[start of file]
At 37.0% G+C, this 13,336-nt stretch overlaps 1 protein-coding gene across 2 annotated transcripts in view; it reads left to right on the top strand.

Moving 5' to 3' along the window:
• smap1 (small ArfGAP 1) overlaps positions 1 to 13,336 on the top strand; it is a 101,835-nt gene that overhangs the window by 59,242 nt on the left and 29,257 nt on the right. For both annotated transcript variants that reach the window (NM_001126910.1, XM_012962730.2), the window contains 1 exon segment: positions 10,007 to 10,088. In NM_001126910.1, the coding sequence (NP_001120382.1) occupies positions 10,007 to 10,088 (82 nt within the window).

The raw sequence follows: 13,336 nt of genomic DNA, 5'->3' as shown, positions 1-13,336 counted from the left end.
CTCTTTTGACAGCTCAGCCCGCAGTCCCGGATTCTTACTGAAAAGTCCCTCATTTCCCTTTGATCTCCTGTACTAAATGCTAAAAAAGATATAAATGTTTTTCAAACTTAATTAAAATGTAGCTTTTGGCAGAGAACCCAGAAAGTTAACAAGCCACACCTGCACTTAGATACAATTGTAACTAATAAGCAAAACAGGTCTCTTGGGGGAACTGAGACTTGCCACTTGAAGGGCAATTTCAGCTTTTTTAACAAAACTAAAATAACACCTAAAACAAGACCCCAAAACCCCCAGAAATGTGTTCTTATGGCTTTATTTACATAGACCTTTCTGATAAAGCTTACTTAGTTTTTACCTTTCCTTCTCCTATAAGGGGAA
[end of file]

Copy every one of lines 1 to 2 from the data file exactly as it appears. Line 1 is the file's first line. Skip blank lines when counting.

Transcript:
At 37.0% G+C, this 13,336-nt stretch overlaps 1 protein-coding gene across 2 annotated transcripts in view; it reads left to right on the top strand.

Moving 5' to 3' along the window: